This is our best seller for a reason. Relaxed, tailored and ultra-comfortable, you’ll love the way you look in this durable, reliable classic 100% pre-shrunk cotton (heather gray color is 90% cotton/10% polyester, light heather gray is 98% cotton/2% polyester, heather black is 50% cotton/50% polyester) | Fabric Weight: 5.0 oz (mid-weight) Tip: Buying 2 products or more at the same time will save you quite a lot on shipping fees. You can gift it for mom dad papa mommy daddy mama boyfriend girlfriend grandpa grandma grandfather grandmother husband wife family teacher Its also casual enough to wear for working out shopping running jogging hiking biking or hanging out with friends Unique design personalized design for Valentines day St Patricks day Mothers day Fathers day Birthday More info 53 oz ? pre-shrunk cotton Double-needle stitched neckline bottom hem and sleeves Quarter turned Seven-eighths inch seamless collar Shoulder-to-shoulder taping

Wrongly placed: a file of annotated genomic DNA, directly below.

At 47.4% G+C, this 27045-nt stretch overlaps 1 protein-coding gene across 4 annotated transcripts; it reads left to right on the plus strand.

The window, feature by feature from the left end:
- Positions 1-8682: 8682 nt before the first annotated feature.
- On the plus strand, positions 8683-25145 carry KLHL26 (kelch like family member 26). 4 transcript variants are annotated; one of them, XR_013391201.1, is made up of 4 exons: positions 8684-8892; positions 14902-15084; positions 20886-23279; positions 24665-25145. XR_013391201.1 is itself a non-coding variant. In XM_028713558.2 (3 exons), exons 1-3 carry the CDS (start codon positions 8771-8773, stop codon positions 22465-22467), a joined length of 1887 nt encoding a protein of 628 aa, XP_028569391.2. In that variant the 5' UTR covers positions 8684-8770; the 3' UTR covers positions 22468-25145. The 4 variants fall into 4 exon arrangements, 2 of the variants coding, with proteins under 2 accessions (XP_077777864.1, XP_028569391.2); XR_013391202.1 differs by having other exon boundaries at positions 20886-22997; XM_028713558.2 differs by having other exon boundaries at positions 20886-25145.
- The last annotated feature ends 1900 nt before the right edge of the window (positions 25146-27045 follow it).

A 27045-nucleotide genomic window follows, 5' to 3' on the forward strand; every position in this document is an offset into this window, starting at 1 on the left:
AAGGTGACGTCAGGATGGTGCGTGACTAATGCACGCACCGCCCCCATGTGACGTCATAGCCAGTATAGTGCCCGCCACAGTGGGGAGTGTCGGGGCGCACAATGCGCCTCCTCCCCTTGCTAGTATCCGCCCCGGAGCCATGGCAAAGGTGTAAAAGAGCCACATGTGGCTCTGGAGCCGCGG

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Even in my darkest moments of feverish Googling, I knew it wasn’t really about the blue cheese or the cookie dough. It was about anxiety and the fear that somehow I would jeopardize this pregnancy, that I would violate the umbilical connection with my child through my own carelessness. Early onset mother’s guilt. As my uterus ballooned, my ligaments loosened, and the pandemic raged, there was little I could control other than food. And so, I used my love of eating, which has defined and empowered me at every other point in my adult life, as a receptacle for my panging angst. While punishing myself for eating the wrong thing or obsessing over eating the wrong thing, I also castigated myself for my entitled self-absorption. Navigating the dark tunnels of my anxiety, the fact of my privilege was writ large at every turn. While women the world over wondered where their next meal came from, I had the privilege of pickiness, a socioeconomic security that allowed me the time and space to analyze every bite. In refugee camps, shelters, and many households, expectant mothers don’t have regular access to nourishing, fresh food, much less the option to reject a meal or ingredient. Who was I to spend hours concerned with the infinitesimal chance that something I ate would hurt my fetus? I’ve returned to this unoriginal thought often, about those less fortunate, the things we tell children to show them how lucky they are. I was privileged to be physically healthy, in a low-risk pregnancy without conditions like gestational diabetes, disordered eating, or life-threatening allergies. And, unlike many, I was privileged to have a support system who reassured and soothed me with love and grace in my most broken, unreasonable moments.